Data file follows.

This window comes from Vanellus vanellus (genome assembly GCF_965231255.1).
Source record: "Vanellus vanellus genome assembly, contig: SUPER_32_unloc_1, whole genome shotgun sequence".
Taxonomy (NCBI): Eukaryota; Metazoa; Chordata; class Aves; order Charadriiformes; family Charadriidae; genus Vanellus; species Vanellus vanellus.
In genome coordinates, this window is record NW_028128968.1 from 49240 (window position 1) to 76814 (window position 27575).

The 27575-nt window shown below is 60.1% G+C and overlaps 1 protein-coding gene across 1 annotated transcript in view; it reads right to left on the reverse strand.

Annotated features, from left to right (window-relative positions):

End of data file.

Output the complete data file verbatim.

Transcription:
This window comes from Vanellus vanellus (genome assembly GCF_965231255.1).
Source record: "Vanellus vanellus genome assembly, contig: SUPER_32_unloc_1, whole genome shotgun sequence".
Taxonomy (NCBI): Eukaryota; Metazoa; Chordata; class Aves; order Charadriiformes; family Charadriidae; genus Vanellus; species Vanellus vanellus.
In genome coordinates, this window is record NW_028128968.1 from 49240 (window position 1) to 76814 (window position 27575).

The 27575-nt window shown below is 60.1% G+C and overlaps 1 protein-coding gene across 1 annotated transcript in view; it reads right to left on the reverse strand.

Annotated features, from left to right (window-relative positions):